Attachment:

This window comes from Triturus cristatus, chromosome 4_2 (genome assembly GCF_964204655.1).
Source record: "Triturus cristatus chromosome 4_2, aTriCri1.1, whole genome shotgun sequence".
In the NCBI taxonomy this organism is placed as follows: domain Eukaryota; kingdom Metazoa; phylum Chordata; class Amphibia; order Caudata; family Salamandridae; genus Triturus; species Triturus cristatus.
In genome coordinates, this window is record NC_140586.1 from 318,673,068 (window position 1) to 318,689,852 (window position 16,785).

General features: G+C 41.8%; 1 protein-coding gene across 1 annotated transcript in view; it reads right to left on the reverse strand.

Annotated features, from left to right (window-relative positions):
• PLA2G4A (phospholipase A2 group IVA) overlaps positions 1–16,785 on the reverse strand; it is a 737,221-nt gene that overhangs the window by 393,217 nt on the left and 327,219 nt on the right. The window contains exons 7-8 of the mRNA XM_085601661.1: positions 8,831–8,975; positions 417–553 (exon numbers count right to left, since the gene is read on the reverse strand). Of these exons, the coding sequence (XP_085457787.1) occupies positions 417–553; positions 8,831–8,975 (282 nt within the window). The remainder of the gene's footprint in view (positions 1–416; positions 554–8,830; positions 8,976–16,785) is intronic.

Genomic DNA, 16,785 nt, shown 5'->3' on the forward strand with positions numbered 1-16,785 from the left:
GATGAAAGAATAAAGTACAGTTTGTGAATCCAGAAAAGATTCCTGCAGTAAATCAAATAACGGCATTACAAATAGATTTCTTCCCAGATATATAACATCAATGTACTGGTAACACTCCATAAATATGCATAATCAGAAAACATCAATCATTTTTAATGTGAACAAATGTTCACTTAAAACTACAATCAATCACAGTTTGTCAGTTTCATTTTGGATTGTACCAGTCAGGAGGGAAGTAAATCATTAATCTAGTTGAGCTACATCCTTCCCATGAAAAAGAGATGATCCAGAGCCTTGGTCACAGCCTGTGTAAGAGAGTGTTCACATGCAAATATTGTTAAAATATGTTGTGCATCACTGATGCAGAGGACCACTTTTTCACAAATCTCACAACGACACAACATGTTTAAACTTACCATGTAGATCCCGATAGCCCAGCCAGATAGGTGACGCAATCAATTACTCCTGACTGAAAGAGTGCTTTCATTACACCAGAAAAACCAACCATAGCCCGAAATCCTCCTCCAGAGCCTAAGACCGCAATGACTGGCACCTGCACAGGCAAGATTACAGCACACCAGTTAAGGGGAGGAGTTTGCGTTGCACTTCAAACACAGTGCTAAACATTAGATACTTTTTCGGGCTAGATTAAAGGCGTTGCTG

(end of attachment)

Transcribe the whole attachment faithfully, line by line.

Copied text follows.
This window comes from Triturus cristatus, chromosome 4_2 (genome assembly GCF_964204655.1).
Source record: "Triturus cristatus chromosome 4_2, aTriCri1.1, whole genome shotgun sequence".
In the NCBI taxonomy this organism is placed as follows: domain Eukaryota; kingdom Metazoa; phylum Chordata; class Amphibia; order Caudata; family Salamandridae; genus Triturus; species Triturus cristatus.
In genome coordinates, this window is record NC_140586.1 from 318,673,068 (window position 1) to 318,689,852 (window position 16,785).

General features: G+C 41.8%; 1 protein-coding gene across 1 annotated transcript in view; it reads right to left on the reverse strand.

Annotated features, from left to right (window-relative positions):
• PLA2G4A (phospholipase A2 group IVA) overlaps positions 1–16,785 on the reverse strand; it is a 737,221-nt gene that overhangs the window by 393,217 nt on the left and 327,219 nt on the right. The window contains exons 7-8 of the mRNA XM_085601661.1: positions 8,831–8,975; positions 417–553 (exon numbers count right to left, since the gene is read on the reverse strand). Of these exons, the coding sequence (XP_085457787.1) occupies positions 417–553; positions 8,831–8,975 (282 nt within the window). The remainder of the gene's footprint in view (positions 1–416; positions 554–8,830; positions 8,976–16,785) is intronic.

Genomic DNA, 16,785 nt, shown 5'->3' on the forward strand with positions numbered 1-16,785 from the left:
GATGAAAGAATAAAGTACAGTTTGTGAATCCAGAAAAGATTCCTGCAGTAAATCAAATAACGGCATTACAAATAGATTTCTTCCCAGATATATAACATCAATGTACTGGTAACACTCCATAAATATGCATAATCAGAAAACATCAATCATTTTTAATGTGAACAAATGTTCACTTAAAACTACAATCAATCACAGTTTGTCAGTTTCATTTTGGATTGTACCAGTCAGGAGGGAAGTAAATCATTAATCTAGTTGAGCTACATCCTTCCCATGAAAAAGAGATGATCCAGAGCCTTGGTCACAGCCTGTGTAAGAGAGTGTTCACATGCAAATATTGTTAAAATATGTTGTGCATCACTGATGCAGAGGACCACTTTTTCACAAATCTCACAACGACACAACATGTTTAAACTTACCATGTAGATCCCGATAGCCCAGCCAGATAGGTGACGCAATCAATTACTCCTGACTGAAAGAGTGCTTTCATTACACCAGAAAAACCAACCATAGCCCGAAATCCTCCTCCAGAGCCTAAGACCGCAATGACTGGCACCTGCACAGGCAAGATTACAGCACACCAGTTAAGGGGAGGAGTTTGCGTTGCACTTCAAACACAGTGCTAAACATTAGATACTTTTTCGGGCTAGATTAAAGGCGTTGCTG